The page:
by Tom Billups, C.S.C.S.
Scott Compton has been there and done that in world rugby. Compton, a New Zealander by birth and naturalized U.S. citizen has recently called full time on his tenure as the media manager with the famous All Blacks. All told, Scott was involved in 50 test matches, including the 2005 British Lions Test Series and the 2007 Rugby World Cup. He concluded his service to the All Blacks after they were victorious in the final, Series deciding match of the 2008 Tri Nations played in Brisbane Australia.
Prior to his being hired by Graham Henry to head up the team’s media, Scott was USA Rugby’s National Team Director during the most successful period the Test and Sevens team has ever experienced. There are very few people, if any, who have been intimately involved in two different World Cup campaigns with two entirely different nations.
I sat down with Scott the other day and asked him a few questions regarding his time with the mighty All Blacks.
Billups – You witness hundreds of training sessions being conducted by the All Blacks, is there really such a thing as “All Black Magic”?
Compton - I see more similarities than differences between All Blacks training and what other teams do at the international or even club level. Everyone’s running around the same track, and trying to go as fast as they can. And for the most part, we are all doing the same things to try to go faster; training, strength and conditioning work, rehab, video analysis. It’s all the same tasks that you would do with your club team or college team or high school team here in the States.
To give a really simple example, in the gym most of what the All Blacks do is exactly what any rugby player would do. There are no secret special exercises - a bench press is a bench press. The big difference is that the athletes who play for the All Blacks have the time to work at it over a number of years and what we see are the results from all that time and focus.
When you’ve worked hard at all the parts, what happens on the field can appear magical, but it’s based on the same simple building blocks that any rugby team uses.
Billups – There are plenty of U.S. domestic clubs and teams that want to mimic or replicate the All Blacks. Some copy backline moves they have seen the team run, while others perform a version of the haka prior to matches. What could teams do to most accurately copy the men wearing the Silver Fern?
Again, All Blacks training looks a lot like any rugby team’s training. It’s usually about two hours, with skills work, unit work and a team run. One difference may be the amount of focus on fundamental skills. Most All Blacks trainings end with a 20 minute period of individual skill work, for example. That’s time when each player decides what he needs to work on and then just gets busy – it might be a series of passing drills, executing a drop punt, receiving a high ball, lifting technique – whatever it is, every player takes responsibility to work on it and is really focused for 20 minutes.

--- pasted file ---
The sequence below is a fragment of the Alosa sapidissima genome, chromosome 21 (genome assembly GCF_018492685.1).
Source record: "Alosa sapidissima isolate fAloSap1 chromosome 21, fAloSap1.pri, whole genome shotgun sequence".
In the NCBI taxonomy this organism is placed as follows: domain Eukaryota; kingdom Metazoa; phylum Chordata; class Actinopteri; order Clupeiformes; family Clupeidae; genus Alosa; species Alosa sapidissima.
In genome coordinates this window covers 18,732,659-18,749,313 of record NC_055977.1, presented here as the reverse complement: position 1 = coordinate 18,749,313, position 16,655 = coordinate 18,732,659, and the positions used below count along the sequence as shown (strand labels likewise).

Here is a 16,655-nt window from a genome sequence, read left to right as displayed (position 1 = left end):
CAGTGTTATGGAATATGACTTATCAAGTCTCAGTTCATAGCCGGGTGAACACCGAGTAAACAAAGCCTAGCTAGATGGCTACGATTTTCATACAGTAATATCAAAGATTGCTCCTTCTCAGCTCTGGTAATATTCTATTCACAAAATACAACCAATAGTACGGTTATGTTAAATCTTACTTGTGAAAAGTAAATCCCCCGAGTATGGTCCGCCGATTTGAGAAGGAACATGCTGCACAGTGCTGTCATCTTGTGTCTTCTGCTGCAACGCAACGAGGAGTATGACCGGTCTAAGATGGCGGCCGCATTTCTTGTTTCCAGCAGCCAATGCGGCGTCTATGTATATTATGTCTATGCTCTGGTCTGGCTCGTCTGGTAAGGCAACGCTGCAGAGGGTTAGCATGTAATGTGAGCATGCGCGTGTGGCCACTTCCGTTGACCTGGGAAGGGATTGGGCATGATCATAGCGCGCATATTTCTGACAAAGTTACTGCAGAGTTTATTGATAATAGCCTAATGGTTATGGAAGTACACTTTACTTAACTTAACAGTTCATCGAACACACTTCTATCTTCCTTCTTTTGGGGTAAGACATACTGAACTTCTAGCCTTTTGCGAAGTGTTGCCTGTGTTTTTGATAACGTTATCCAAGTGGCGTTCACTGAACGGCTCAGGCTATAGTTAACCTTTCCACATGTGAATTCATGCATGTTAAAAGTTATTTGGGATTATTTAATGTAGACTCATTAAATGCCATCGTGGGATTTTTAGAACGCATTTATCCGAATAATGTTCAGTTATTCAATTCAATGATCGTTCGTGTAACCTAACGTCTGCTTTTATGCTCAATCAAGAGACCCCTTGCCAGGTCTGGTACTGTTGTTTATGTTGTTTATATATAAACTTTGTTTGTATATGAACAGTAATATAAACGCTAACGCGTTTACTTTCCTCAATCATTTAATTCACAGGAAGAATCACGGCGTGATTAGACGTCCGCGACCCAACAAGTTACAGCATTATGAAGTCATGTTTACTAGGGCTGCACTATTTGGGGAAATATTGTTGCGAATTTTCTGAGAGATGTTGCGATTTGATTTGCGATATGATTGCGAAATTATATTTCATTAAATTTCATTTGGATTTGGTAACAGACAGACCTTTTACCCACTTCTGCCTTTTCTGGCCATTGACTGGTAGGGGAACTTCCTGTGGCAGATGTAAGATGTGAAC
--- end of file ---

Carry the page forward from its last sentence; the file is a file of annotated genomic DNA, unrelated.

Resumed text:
I’d encourage any team to copy the attention to skills. I think here in the States we sometimes tend to play a loose game of touch for a warm up and maybe goof off at the end of training. We’re practicing bad habits instead of good ones. When you’re only training twice a week, it is probably even more important to work hard on those fundamentals.
Billups – Scott, what an experience it must have been to be so closely involved with such a successful test team, what is one of your favorite memories?
It was always a real privilege to see the team at work, but what comes to mind given what we’ve been talking about was a World Cup match against Italy last year. The All Blacks were absolutely in the zone for the first 20 minutes.
Whatever your sport, you’re always chasing the perfect game and it’s a pretty special feeling when you get close to it – I got a huge thrill out of that game and I was just watching. I don’t remember a mistake in the opening quarter; every pass, every kick, every line out throw, every skill was executed exactly right. It wasn’t the most physical Test and it wasn’t close on the scoreboard and it’s probably not one that they’ll ever write books about, but it sticks in my mind. It was all those parts we’ve been talking about coming together in a very startling way. I got great pleasure out of seeing all that work translate into this sustained excellence. That was magical for me.
Tom Billups began his rugby career in 1984 and has spent time as a player in New Zealand (Bay of Plenty), the U.S. (The Old Blues), England (London Harlequins), and Wales (Pontypridd) for domestic teams as well as representing the U.S.A. at international tournaments with the Eagles. After hanging up his boots, Billups got into coaching leading the Eagles and now with University of California – Berkeley. Read the entire bio of Tom Billups as well as Billups first column My Rugby Path and then check out what Billups is saying about the game of rugby in The Billups Column on Rugby Rugby.
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